Though he shared a tweet with the hashtag #FireFauci, President Donald Trump is not actually considering dismissing one of his top coronavirus experts, the White House insisted on Monday.
“This media chatter is ridiculous — President Trump is not firing Dr. Fauci,” administration spokesman Hogan Gidley said in a statement to PEOPLE, referring to the director of the National Institute of Allergy and Infectious Diseases and a key member of Trump’s coronavirus task force.
“Dr. Fauci has been and remains a trusted advisor to President Trump,” Gidley said.
On Sunday, Trump, 73, had quote-tweeted a post from DeAnna Lorraine (a Republican who unsuccessfully ran against House Speaker Nancy Pelosi earlier this year) that criticized a Sunday interview Fauci did with CNN in which the health official discussed the federal response to the novel coronavirus pandemic.
The original tweet used the hashtag #FireFauci, which Trump quote-tweeted to defend his leadership amid the virus
In his statement on Monday, Gidley cast the president’s tweet as a necessary clarification and echoed Trump’s longstanding criticism of news coverage he deems unfavorable.
Gidley also lauded the “bold decisive action” of closing travel from China, which Trump has repeatedly pointed to amid scrutiny of his larger response — such as issues with the government’s testing kits and his own downplaying of the virus compared to the seasonal flu.
“The President’s tweet clearly exposed media attempts to maliciously push a falsehood about his China decision in an attempt to rewrite history,” Gidley said.
He also said the blame for any response issues lay elsewhere.
“It was Democrats and the media who ignored Coronavirus choosing to focus on impeachment instead, and when they finally did comment on the virus it was to attack President Trump for taking the bold decisive action to save American lives by cutting off travel from China and from Europe,” he said.
Trump’s tweet sharing the #FireFauci hashtag was in response to DeAnna Lorraine, who had written that Fauci was now changing his position in order to knock the president.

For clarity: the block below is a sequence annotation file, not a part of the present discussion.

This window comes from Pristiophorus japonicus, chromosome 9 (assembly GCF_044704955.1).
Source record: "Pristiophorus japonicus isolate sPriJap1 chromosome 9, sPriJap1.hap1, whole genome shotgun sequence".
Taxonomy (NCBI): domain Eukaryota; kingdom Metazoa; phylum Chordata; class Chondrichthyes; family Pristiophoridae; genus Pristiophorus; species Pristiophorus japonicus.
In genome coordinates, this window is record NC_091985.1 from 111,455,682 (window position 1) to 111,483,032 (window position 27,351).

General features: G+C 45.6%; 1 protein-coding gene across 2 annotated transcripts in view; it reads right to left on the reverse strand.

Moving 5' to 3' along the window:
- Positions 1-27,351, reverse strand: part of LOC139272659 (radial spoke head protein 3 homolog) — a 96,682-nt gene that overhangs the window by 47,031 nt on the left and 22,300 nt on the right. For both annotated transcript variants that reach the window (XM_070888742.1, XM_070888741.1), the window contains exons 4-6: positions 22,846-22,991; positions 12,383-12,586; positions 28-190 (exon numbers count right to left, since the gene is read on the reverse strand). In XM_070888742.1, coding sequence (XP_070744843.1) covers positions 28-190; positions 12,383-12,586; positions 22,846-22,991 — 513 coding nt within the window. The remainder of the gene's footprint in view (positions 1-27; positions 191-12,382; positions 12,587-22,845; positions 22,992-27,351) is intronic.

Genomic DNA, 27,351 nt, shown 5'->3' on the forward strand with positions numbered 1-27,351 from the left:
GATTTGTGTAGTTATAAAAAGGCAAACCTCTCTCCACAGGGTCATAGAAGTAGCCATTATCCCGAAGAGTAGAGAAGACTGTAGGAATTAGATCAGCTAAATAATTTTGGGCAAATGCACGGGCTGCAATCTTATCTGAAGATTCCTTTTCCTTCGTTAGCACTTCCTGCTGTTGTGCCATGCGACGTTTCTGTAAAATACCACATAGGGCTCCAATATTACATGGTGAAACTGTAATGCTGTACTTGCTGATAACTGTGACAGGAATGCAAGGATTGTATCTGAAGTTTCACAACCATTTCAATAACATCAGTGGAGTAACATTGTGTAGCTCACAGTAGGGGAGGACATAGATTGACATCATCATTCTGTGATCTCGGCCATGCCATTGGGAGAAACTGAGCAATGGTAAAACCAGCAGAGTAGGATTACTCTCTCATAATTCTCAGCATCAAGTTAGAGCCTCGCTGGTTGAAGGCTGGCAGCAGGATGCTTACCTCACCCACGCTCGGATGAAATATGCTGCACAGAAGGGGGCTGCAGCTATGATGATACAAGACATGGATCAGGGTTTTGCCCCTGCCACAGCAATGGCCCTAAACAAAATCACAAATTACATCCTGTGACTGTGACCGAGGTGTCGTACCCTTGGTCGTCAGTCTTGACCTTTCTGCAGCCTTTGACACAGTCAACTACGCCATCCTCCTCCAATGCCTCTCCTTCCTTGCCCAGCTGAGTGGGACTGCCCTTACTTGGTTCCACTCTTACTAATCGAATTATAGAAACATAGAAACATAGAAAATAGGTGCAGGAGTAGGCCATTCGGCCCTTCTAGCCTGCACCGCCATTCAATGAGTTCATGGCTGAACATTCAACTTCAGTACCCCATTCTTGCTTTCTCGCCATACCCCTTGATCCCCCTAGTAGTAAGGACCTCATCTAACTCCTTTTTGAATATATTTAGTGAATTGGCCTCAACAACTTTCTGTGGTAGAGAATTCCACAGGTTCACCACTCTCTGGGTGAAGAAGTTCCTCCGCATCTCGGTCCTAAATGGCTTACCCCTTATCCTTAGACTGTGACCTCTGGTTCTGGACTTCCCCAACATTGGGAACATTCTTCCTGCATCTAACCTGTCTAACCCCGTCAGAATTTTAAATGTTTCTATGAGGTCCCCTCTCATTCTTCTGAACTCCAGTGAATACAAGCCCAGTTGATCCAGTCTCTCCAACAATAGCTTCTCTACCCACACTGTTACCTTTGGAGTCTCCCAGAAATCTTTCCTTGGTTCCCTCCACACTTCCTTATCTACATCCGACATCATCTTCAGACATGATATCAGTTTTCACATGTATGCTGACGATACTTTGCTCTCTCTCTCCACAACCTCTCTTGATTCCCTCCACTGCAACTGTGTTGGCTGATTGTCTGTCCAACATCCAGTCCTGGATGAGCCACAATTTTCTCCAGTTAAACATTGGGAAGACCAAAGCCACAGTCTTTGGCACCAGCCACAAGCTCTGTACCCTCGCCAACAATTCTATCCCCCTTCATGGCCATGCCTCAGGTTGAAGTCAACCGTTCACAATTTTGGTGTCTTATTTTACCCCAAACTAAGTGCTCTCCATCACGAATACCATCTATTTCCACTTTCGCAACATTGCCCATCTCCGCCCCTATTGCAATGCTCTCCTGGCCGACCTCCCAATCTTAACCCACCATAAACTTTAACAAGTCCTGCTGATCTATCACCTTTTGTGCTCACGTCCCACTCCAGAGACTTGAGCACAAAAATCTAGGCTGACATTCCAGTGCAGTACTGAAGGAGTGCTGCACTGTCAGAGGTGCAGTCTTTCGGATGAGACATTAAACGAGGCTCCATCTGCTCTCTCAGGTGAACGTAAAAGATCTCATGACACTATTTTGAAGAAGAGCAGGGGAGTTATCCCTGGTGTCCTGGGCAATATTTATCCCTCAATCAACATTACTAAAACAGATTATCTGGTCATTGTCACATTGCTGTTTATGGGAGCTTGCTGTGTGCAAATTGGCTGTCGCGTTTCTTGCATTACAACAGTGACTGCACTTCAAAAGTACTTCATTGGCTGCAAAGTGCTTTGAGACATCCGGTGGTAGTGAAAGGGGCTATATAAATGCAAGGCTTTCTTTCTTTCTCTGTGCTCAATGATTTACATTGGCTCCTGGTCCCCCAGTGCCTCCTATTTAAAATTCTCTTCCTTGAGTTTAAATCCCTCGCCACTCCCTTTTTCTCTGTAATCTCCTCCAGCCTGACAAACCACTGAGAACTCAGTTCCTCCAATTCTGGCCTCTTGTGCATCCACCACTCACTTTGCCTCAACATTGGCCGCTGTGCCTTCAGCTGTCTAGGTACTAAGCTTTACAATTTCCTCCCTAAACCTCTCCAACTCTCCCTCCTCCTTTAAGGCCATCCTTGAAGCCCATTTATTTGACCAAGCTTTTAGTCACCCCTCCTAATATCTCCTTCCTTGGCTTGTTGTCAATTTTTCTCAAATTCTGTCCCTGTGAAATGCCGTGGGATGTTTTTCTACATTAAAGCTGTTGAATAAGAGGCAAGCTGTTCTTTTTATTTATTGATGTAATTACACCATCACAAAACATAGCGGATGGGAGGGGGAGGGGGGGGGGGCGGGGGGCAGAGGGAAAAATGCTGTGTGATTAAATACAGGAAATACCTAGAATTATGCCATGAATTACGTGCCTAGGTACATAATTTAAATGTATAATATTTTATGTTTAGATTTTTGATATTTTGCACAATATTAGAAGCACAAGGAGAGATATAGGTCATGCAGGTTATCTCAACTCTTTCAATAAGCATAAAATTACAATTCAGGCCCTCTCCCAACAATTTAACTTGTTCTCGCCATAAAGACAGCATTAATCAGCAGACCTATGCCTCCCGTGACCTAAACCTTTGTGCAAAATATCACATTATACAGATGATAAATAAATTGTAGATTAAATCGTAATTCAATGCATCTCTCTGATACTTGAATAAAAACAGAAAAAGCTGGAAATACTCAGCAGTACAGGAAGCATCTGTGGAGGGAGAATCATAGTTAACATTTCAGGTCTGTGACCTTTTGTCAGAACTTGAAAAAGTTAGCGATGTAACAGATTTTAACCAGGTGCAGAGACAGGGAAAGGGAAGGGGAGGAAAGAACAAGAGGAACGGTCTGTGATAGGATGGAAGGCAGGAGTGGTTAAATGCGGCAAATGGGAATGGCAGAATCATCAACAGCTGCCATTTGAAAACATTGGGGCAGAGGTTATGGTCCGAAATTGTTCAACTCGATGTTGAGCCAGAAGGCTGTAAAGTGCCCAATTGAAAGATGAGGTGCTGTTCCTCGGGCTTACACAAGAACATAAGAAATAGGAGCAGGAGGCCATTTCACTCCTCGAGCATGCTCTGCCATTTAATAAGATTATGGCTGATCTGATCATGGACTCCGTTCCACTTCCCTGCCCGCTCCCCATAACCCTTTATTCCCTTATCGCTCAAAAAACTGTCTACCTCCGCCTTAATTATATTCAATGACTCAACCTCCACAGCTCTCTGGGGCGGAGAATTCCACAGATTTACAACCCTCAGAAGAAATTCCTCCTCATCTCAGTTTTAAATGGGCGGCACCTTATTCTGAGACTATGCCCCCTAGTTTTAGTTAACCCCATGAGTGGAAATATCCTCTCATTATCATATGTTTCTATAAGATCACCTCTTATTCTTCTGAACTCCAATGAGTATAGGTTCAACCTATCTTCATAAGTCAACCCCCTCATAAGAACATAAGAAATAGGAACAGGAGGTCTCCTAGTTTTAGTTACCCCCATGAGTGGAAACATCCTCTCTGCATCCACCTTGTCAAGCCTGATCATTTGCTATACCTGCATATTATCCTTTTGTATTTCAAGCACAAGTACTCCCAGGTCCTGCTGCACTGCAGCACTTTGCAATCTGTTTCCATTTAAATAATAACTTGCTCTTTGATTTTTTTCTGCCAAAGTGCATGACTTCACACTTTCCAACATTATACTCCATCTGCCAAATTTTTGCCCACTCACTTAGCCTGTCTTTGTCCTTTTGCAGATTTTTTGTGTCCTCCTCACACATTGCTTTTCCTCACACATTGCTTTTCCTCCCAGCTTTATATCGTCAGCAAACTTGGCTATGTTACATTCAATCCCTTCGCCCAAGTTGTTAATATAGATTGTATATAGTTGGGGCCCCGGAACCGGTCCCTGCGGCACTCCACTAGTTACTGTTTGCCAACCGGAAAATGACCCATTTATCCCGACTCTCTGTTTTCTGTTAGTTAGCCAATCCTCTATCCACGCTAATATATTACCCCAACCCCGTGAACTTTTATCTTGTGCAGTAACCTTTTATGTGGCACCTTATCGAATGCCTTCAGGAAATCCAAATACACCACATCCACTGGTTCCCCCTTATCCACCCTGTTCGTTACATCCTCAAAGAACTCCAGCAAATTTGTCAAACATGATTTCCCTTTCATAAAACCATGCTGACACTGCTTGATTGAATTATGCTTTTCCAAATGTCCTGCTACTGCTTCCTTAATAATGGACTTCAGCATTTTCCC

In fact, in his CNN appearance, Fauci said that while a quicker government response would have been more effective in handling the pandemic, the situation was complex and not easily reduced to such simple assessments.
Host Jake Tapper noted that U.S. has become the epicenter of the pandemic worldwide compared to South Korea, which had its first confirmed case around the same time but has seen drastically fewer infections and deaths.
“[CNN’s] Sanjay Gupta said this is all because we got started too late in the U.S. — is that right, do you agree?” Tapper asked.
“It isn’t as simple as that, Jake, I’m sorry,” said Fauci, the director of the National Institute of Allergy and Infectious Diseases and a key member of Trump’s coronavirus task force.
He said that because of America’s geographic size and other factors, comparing the virus spread here to South Korea was “a little bit unfair.”
“Obviously, it would have been nice if we had a better head start, but I don’t think you could say that we are where we are right now because of one factor,” he continued. “It’s very complicated.”
Often seen at Trump’s side during White House coronavirus press conferences and in TV interviews about the pandemic, Fauci has emerged as a top figure in the fight against the highly contagious respiratory virus, urging citizens to stay home and social distance to slow the spread of the outbreak and avoid overwhelming hospitals.
While Fauci is well known and highly regarded in the field of public health and has worked with both Republican and Democratic presidents for decades, he is a new face to many Americans.
He’s also been open about disagreeing with the president on some issues.
“He goes his own way,” he told Science magazine in March. “He has his own style. But on substantive issues, he does listen to what I say.”
On CNN on Sunday, Fauci did not dispute reporting in The New York Times that he and other health officials had wanted social distancing guidelines announced in late February to slow the virus. But “there was a lot of pushback about shutting things down back then,” he said.
Such steps “logically … could have saved lives, no one is going to deny that,” Fauci said, “but what goes into those decisions is complicated.”
His matter-of-fact demeanor has earned him admirers, but the newfound fame has come at a price: While interviewing Fauci, CBS This Morning’s Gayle King brought up the reports about him having to beef up security and asked about the “personal pressure” of being the face of the pandemic for the American public and delivering sobering news on a daily basis.
“You know, it’s my job,” Fauci said at the time. “This is the life I’ve chosen, and I’m doing it. I mean, obviously there’s a lot of pressure. I would be foolish to deny that. … It’s a job to do, and we’ve just got to do it.”
As information about the coronavirus pandemic rapidly changes, PEOPLE is committed to providing the most recent data in our coverage. Some of the information in this story may have changed after publication. For the latest on COVID-19, readers are encouraged to use online resources from CDC, WHO, and local public health departments. To help provide doctors and nurses on the front lines with life-saving medical resources, donate to Direct Relief here.
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